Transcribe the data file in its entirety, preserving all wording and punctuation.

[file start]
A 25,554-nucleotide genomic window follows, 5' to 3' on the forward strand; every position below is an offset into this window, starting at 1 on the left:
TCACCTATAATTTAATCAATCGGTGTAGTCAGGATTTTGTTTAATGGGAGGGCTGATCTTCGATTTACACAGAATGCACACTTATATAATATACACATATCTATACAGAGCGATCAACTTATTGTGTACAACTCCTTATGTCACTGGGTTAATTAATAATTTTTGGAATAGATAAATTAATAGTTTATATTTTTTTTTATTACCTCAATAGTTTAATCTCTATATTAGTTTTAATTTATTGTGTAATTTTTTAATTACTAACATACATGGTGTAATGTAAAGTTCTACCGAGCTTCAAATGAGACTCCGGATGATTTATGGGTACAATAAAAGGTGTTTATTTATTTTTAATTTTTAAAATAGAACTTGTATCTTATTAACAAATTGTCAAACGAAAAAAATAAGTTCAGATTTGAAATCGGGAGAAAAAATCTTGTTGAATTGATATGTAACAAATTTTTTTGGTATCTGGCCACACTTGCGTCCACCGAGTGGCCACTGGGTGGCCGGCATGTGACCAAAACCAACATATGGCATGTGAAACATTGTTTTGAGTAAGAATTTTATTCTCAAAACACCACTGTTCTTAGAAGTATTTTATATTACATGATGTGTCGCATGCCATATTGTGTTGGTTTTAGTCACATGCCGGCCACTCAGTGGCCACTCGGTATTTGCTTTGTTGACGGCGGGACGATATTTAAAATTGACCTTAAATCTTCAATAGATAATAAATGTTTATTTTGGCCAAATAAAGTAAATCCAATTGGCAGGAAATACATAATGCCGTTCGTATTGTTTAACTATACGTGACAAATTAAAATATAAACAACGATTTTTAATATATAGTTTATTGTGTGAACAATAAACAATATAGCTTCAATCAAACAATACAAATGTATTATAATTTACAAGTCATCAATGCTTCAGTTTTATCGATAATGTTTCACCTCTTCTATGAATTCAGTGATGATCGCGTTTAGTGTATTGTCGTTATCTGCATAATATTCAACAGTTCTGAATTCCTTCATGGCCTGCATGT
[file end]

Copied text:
A 25,554-nucleotide genomic window follows, 5' to 3' on the forward strand; every position below is an offset into this window, starting at 1 on the left:
TCACCTATAATTTAATCAATCGGTGTAGTCAGGATTTTGTTTAATGGGAGGGCTGATCTTCGATTTACACAGAATGCACACTTATATAATATACACATATCTATACAGAGCGATCAACTTATTGTGTACAACTCCTTATGTCACTGGGTTAATTAATAATTTTTGGAATAGATAAATTAATAGTTTATATTTTTTTTTATTACCTCAATAGTTTAATCTCTATATTAGTTTTAATTTATTGTGTAATTTTTTAATTACTAACATACATGGTGTAATGTAAAGTTCTACCGAGCTTCAAATGAGACTCCGGATGATTTATGGGTACAATAAAAGGTGTTTATTTATTTTTAATTTTTAAAATAGAACTTGTATCTTATTAACAAATTGTCAAACGAAAAAAATAAGTTCAGATTTGAAATCGGGAGAAAAAATCTTGTTGAATTGATATGTAACAAATTTTTTTGGTATCTGGCCACACTTGCGTCCACCGAGTGGCCACTGGGTGGCCGGCATGTGACCAAAACCAACATATGGCATGTGAAACATTGTTTTGAGTAAGAATTTTATTCTCAAAACACCACTGTTCTTAGAAGTATTTTATATTACATGATGTGTCGCATGCCATATTGTGTTGGTTTTAGTCACATGCCGGCCACTCAGTGGCCACTCGGTATTTGCTTTGTTGACGGCGGGACGATATTTAAAATTGACCTTAAATCTTCAATAGATAATAAATGTTTATTTTGGCCAAATAAAGTAAATCCAATTGGCAGGAAATACATAATGCCGTTCGTATTGTTTAACTATACGTGACAAATTAAAATATAAACAACGATTTTTAATATATAGTTTATTGTGTGAACAATAAACAATATAGCTTCAATCAAACAATACAAATGTATTATAATTTACAAGTCATCAATGCTTCAGTTTTATCGATAATGTTTCACCTCTTCTATGAATTCAGTGATGATCGCGTTTAGTGTATTGTCGTTATCTGCATAATATTCAACAGTTCTGAATTCCTTCATGGCCTGCATGT